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Developer: Hookstone OPTIONS: S.SHOT
No.1   No.2   No.3
Distributor: Psygnosis 1 Player
Game Type: Strategy Memory Card
Review Date: August 1998 Standard Joypad

Setting the Scene

During the mid-1980's, when most gamers were content to zap aliens in Defender 
or gobble up Munchkins in Pac-Man, Geoff Crammond introduced a strategy game 
that captured the imagination.  The Sentinel first appeared on the BBC Micro 
but became so popular that it was soon converted onto most formats including 
the Amiga, Spectrum, Atari and Commodore 64.  It was to become a classic.    

Over a decade later Psygnosis have unveiled the sequel that combines the same 
intensely compelling gameplay with stunning visual and sound enhancements.  
Sentinel Returns was produced by No Name Games, developed by Hookstone and 
includes a musical score by John Carpenter, who directed and wrote the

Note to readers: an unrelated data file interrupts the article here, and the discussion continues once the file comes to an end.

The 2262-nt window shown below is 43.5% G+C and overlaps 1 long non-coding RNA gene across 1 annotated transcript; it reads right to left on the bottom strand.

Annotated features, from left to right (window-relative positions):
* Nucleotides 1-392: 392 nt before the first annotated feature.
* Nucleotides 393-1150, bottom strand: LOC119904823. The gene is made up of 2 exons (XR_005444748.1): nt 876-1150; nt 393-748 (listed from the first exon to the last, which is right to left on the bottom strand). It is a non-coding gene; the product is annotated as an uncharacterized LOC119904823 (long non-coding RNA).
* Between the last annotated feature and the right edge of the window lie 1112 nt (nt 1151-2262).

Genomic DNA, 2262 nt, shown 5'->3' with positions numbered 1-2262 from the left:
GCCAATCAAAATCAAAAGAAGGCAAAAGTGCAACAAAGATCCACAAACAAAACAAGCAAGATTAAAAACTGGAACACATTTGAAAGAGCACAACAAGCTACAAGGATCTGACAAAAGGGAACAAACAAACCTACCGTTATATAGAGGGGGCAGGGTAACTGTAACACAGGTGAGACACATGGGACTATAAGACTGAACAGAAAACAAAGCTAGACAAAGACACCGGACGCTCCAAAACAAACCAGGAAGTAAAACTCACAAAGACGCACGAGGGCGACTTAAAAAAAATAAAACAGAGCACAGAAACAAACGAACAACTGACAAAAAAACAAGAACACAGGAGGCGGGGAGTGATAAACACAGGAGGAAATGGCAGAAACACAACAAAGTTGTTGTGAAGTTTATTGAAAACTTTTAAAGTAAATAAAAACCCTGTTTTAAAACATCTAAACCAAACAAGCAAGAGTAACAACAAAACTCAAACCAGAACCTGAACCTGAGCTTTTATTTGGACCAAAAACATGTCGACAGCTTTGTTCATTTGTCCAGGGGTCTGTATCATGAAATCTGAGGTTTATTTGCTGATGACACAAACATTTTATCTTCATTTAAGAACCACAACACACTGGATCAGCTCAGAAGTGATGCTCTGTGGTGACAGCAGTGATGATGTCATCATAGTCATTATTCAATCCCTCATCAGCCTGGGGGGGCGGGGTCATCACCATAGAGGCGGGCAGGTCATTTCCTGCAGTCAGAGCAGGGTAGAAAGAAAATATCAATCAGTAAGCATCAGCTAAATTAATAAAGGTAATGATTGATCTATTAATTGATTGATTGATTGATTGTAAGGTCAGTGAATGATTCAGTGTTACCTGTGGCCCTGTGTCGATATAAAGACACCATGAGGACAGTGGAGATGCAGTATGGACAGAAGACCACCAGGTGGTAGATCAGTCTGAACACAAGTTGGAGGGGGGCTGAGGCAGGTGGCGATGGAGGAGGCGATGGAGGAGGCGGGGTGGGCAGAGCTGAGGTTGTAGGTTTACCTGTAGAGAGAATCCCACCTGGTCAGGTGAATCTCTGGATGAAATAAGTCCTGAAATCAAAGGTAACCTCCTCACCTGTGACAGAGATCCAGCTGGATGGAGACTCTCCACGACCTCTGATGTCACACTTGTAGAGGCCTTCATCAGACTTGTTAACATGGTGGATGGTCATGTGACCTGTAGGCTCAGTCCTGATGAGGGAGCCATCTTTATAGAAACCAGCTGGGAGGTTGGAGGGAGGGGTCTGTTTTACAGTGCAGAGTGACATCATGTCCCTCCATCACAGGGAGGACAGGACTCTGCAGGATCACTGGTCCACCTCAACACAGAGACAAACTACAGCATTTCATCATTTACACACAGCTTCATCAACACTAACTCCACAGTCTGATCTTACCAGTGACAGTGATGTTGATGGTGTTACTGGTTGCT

soundtrack for Halloween, Escape from New York and Assault on Precinct 13.


A sequel to the classic strategy game Sentinel that features the same addictive, 
chilling gameplay with advanced graphic redesign and a chilling musical score.  
The object of the game is to move across a chessboard terrain with undulating 
surfaces and destroy the guardian situated at the highest point of each level.


The opening sequence could easily be an excerpt from one of those cult science 
fiction series that graced our TV screens many years ago.  A very suspicious 
looking character wanders into an official building and begins tampering 
with a computer.  As he begins to type in the data the blood red screen 
hypnotically flashes between images of embryos and a well-guarded Sentinel.  
It's all very mysterious and reminded me of the trailers used to promote 
forthcoming episodes of The Twilight Zone or The Outer Limits. 

Each of the six hundred plus levels are remarkably similar in appearance 
although they are set in five different environments: Earth, Wind, Fire, 
Water and Void.  The main difference being the color and shading of the 3D